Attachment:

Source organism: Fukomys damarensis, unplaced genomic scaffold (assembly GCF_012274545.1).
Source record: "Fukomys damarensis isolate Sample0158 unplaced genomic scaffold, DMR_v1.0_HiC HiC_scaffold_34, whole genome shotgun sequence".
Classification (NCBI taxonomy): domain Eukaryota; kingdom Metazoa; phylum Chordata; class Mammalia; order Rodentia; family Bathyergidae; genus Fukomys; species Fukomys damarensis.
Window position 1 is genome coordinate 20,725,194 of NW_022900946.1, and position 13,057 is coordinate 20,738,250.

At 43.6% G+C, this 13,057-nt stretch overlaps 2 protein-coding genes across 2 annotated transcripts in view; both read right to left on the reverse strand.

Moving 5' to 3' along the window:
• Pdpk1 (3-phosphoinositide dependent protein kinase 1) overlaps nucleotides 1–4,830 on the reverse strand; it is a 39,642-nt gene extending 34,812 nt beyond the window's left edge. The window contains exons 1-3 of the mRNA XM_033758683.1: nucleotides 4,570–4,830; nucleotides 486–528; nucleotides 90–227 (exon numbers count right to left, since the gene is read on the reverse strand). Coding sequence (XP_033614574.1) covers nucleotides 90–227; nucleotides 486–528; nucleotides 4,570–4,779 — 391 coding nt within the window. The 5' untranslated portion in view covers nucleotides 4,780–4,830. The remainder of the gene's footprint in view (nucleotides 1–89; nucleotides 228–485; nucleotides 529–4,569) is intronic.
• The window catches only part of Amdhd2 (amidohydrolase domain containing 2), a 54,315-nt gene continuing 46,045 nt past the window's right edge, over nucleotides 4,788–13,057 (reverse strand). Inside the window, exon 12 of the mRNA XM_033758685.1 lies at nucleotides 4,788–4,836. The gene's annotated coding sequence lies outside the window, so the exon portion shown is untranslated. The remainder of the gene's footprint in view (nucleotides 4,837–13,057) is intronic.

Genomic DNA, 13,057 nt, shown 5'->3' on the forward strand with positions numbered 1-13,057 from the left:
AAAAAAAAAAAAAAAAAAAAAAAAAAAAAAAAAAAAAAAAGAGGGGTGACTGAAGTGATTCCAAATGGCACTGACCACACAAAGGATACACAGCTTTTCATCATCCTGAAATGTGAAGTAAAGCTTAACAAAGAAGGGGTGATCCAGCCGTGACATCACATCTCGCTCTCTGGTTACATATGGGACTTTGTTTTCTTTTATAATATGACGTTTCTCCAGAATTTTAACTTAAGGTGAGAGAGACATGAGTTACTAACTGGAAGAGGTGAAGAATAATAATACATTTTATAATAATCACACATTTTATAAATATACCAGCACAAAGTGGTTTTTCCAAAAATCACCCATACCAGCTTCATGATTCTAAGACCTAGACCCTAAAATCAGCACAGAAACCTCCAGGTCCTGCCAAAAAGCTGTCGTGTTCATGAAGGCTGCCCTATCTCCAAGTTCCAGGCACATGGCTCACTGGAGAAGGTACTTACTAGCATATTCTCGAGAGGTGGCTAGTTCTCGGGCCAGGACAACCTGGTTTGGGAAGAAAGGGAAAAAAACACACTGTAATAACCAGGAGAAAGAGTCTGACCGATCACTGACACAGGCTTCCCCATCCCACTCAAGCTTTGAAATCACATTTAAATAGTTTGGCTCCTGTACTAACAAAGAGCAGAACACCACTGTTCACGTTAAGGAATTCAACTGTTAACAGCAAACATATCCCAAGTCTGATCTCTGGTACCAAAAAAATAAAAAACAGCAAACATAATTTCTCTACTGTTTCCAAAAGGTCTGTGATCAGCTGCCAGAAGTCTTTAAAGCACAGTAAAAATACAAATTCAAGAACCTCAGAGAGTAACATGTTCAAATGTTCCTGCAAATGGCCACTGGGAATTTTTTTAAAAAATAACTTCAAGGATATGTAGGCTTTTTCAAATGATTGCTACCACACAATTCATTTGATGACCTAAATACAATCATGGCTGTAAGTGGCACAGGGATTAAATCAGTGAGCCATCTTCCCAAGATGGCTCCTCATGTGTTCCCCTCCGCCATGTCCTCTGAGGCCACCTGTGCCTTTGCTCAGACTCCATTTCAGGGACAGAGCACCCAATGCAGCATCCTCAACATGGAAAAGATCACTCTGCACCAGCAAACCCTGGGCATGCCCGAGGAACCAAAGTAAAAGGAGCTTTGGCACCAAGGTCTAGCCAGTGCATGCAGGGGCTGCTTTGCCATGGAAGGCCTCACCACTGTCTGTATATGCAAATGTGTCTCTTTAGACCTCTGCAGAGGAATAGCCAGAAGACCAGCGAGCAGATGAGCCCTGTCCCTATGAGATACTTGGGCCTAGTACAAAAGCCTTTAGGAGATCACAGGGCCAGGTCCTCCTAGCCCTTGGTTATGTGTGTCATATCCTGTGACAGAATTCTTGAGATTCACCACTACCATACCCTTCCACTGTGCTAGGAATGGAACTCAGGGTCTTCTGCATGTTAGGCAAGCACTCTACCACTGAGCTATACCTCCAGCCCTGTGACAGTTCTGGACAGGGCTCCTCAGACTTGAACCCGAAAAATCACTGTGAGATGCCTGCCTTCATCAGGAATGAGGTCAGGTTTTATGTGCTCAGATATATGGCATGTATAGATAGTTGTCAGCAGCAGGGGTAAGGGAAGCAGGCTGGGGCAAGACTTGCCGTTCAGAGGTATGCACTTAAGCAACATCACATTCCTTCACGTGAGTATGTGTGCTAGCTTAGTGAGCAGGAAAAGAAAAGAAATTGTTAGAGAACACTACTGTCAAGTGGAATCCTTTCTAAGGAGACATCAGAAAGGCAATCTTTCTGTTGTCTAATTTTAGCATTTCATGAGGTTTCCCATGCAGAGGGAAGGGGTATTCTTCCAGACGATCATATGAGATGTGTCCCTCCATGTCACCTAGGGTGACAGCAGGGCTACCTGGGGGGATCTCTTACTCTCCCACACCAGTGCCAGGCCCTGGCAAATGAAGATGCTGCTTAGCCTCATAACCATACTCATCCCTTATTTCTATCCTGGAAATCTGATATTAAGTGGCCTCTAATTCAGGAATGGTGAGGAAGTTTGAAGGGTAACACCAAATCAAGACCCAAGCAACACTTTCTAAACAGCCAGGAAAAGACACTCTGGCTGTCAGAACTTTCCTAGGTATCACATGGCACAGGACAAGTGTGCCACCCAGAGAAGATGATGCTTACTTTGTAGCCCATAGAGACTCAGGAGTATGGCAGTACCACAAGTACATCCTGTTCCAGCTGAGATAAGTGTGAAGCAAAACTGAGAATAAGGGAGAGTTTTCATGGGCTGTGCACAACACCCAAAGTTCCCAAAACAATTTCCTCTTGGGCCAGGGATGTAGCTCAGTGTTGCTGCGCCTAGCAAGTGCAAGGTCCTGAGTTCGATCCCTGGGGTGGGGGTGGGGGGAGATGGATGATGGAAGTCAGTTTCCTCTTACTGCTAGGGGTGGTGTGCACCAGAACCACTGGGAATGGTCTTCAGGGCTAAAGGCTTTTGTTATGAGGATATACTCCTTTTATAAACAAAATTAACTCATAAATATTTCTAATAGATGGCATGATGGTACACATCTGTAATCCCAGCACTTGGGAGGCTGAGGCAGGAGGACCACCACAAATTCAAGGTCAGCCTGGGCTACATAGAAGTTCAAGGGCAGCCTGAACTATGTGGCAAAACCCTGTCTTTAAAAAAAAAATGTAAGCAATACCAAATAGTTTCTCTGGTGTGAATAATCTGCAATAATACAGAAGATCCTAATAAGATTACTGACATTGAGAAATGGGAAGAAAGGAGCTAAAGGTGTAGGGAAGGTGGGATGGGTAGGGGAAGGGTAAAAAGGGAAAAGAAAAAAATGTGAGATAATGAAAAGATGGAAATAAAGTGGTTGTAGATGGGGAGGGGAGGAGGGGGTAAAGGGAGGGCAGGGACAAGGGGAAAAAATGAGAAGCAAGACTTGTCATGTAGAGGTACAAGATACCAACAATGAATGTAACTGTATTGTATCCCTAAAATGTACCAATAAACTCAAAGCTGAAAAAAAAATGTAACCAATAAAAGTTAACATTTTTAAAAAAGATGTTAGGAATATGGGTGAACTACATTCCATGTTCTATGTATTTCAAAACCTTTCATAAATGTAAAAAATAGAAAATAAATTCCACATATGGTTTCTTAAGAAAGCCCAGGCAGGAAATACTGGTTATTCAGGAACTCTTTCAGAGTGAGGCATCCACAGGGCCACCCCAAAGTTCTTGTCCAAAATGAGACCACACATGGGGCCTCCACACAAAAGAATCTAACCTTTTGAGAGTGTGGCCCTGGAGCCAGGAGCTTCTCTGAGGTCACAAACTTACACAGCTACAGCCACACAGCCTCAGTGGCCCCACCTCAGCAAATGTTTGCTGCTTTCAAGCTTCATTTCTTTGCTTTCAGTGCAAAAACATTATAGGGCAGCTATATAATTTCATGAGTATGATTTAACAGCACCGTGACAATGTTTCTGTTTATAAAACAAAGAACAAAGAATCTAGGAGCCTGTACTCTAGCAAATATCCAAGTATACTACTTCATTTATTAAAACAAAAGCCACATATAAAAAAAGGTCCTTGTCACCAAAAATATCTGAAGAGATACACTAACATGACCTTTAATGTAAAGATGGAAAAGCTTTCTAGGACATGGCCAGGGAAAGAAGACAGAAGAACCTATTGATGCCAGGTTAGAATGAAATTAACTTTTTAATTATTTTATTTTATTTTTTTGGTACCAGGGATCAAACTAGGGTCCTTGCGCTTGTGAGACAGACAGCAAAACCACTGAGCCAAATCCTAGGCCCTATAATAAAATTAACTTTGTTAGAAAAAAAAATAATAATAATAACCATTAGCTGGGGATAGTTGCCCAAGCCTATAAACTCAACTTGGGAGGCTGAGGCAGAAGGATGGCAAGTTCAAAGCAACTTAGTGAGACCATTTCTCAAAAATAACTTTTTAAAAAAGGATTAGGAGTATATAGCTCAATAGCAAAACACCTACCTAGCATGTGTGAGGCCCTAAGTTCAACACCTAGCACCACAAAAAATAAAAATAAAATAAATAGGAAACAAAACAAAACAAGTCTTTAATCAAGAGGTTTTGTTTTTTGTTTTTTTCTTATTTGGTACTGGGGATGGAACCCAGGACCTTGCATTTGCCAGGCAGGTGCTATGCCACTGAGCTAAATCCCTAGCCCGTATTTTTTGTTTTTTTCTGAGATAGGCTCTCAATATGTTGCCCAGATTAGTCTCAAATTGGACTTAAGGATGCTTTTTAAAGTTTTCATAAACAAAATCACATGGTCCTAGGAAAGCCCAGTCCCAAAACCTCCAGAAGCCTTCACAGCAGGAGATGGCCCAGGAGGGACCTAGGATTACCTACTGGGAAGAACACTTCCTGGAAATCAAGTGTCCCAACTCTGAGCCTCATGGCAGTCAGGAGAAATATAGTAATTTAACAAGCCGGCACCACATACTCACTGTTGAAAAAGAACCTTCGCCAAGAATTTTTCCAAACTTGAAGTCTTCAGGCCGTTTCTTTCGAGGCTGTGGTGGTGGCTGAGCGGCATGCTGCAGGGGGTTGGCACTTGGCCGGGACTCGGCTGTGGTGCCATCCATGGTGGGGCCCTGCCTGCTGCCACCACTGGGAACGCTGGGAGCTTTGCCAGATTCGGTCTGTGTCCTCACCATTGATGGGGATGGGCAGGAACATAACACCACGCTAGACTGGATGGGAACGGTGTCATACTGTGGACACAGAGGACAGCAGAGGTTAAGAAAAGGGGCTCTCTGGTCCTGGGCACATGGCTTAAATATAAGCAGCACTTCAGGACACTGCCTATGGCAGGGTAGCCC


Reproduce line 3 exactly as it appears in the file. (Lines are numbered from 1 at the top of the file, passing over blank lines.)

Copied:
Classification (NCBI taxonomy): domain Eukaryota; kingdom Metazoa; phylum Chordata; class Mammalia; order Rodentia; family Bathyergidae; genus Fukomys; species Fukomys damarensis.